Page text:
Garment Rack

I’ve always had a strong love for DIY projects, the really big kind you can sink your teeth into. Woodworking has always been a medium that I’ve really enjoyed creating with. I think a lot of that stems from the fact that my father was passionate about working with his hands and doing things himself. He’d never describe himself as a craftsman or a DIY guy, but it’s his mentality that helped shape the way I look at projects. I often have a hard time finding exactly what I want in the store, so I tell myself; why buy something not exactly what I want when I can probably make it myself? Not living remotely close to my father (an his expansive collection of woodworking tools) does limit what I can produce, but a garment rack seemed feasible.

I researched photos of other garment racks, looked at clothing/items I had I would want to be using it for, the space I had available in my room, etc. Then I began drawing up plans with exact dimensions. I try to draw to scale but am to lazy to use my scale ruler and instead usually use a ruled piece of paper and assign a specific length to one ruled line. In this case one ruled line equaled 3in. I like to spend a good deal of time planning ahead; I’d rather try and flush out all the possible problems in the planning process, rather than while I’m actually making it.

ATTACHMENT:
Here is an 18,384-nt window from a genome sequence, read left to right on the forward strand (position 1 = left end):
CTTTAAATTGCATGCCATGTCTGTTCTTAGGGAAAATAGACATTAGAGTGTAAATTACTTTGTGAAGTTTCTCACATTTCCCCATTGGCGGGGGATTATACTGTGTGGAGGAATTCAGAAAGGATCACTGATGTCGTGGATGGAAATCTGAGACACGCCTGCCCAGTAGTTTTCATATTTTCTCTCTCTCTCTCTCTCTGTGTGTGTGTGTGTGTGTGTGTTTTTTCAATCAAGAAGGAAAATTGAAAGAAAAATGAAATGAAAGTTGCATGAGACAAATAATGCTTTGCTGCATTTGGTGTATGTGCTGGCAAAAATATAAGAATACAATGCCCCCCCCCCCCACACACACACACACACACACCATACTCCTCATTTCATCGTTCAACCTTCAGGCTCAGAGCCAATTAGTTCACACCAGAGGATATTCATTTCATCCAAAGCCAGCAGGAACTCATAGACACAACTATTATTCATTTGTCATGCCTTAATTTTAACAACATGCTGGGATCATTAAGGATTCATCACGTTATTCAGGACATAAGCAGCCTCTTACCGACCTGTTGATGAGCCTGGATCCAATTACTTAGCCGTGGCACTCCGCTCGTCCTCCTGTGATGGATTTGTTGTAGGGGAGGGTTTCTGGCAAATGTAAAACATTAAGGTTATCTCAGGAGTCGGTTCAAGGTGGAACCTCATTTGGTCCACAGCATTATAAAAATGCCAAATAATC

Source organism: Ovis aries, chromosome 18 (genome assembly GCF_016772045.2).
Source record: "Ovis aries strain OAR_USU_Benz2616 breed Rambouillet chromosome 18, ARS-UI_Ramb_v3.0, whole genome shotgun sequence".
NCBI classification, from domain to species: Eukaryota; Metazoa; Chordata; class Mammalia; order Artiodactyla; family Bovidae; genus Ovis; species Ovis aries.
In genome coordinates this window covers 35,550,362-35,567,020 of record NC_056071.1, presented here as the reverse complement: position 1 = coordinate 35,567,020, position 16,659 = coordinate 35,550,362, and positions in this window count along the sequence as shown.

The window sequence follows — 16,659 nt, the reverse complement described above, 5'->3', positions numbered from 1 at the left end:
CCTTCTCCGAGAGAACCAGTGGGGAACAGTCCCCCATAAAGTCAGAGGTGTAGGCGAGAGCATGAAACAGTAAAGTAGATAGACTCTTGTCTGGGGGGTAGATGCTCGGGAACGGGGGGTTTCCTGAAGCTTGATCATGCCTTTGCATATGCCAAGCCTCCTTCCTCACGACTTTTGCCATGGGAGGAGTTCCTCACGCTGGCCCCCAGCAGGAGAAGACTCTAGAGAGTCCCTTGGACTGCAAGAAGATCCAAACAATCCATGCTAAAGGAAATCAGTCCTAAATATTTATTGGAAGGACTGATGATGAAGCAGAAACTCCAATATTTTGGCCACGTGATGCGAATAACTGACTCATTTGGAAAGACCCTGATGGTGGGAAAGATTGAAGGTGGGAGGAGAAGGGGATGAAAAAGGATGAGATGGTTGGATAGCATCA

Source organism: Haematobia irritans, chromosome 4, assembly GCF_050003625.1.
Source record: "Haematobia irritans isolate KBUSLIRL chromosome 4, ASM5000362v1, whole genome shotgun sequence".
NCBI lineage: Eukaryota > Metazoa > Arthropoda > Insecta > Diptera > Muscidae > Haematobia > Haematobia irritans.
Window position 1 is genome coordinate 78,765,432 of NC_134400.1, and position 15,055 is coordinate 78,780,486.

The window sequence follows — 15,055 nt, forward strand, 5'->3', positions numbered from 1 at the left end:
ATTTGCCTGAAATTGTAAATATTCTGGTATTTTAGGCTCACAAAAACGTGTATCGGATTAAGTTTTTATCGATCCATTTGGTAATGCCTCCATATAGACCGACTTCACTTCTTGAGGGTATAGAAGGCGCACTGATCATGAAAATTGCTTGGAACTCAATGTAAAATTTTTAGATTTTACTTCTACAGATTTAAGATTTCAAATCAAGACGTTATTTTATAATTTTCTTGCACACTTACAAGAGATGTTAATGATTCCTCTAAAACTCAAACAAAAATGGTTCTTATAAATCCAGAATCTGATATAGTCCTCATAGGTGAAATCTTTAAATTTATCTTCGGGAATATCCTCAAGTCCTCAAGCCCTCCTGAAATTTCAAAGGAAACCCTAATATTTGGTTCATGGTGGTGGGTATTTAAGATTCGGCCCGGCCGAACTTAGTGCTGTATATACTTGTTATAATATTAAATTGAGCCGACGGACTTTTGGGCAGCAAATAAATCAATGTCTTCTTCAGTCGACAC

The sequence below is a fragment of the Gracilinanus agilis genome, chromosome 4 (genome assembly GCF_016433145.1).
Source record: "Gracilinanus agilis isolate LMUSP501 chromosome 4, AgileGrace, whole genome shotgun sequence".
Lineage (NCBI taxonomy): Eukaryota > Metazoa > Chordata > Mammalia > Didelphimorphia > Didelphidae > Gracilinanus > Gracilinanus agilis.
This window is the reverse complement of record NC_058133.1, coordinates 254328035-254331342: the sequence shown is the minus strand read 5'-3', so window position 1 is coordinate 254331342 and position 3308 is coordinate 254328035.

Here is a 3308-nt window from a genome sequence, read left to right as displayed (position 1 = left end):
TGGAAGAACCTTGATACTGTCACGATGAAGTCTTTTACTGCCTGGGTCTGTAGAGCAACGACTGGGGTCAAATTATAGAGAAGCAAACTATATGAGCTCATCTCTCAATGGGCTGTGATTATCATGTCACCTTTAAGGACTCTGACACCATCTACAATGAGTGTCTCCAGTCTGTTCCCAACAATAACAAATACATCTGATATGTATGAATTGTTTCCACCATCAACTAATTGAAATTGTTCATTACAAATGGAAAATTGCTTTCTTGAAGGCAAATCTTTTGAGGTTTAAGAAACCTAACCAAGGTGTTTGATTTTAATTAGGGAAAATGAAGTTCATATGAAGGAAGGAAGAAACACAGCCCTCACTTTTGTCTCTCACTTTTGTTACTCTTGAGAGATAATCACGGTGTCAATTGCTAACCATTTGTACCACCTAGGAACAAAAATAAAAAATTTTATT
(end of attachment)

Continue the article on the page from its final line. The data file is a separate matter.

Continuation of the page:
I wanted to use reclaimed wood for this project so I went to check out some places in the shipping districts of Gowanus/Red Hook area. And sure enough there were pallets galore so I got to be choosy. I found a huge pile of them and asked one of the workers if I could have some, he said to take them all. So I called up a friend, had him rent a ZipCar (I didn’t have an account at the time, but now I’m a loyal member!), and come help me take a bunch back to my apartment.

Taking apart pallets is easier said than done. The newer ones were the easiest, but I wanted the old beat up wood and of course the nails were gnarly and rusted and quite difficult to remove. And then began the other hard job, hand sawing. Every piece of wood in this project was hand cut to fit. I sanded each piece individually before putting it together. I ultimately decided to add some baseboards to sort of cap off the structure and give it more of a ‘finished’ look.

The black pipes are unbelievably dirty when you get them, and seeing as this rack was going to be covered in clothing, I didn’t want any of that rubbing off. Surprisingly enough the cleaning product I found to remove the black and the sticker residue without making the pipes look too ‘clean’ was Windex.

At this point it’s just a lot of piecing together and screwing things into place! This was one of the biggest projects I’ve ever tackled and it had the absolute BEST payoff. I love being able to display my clothes on such a pretty piece of furniture while getting to appreciate the fact that I made it with my own two hands.

Let me know what you think or if you have any more specific questions about the process! Happy woodworking!

Shopping List:

Floor Flange (15ct)

90° Elbow (14ct)

T-Shape (11ct)

2in Pipe (6ct)

3in Pipe (4ct)

5in Pipe (4ct)

6in Pipe (6ct)

8in Pipe (6ct)

12in Pipe (2ct)

18in Pipe (7ct)

Wheels (4ct)

1in Black Screws

1-5/8in Black Screws

 

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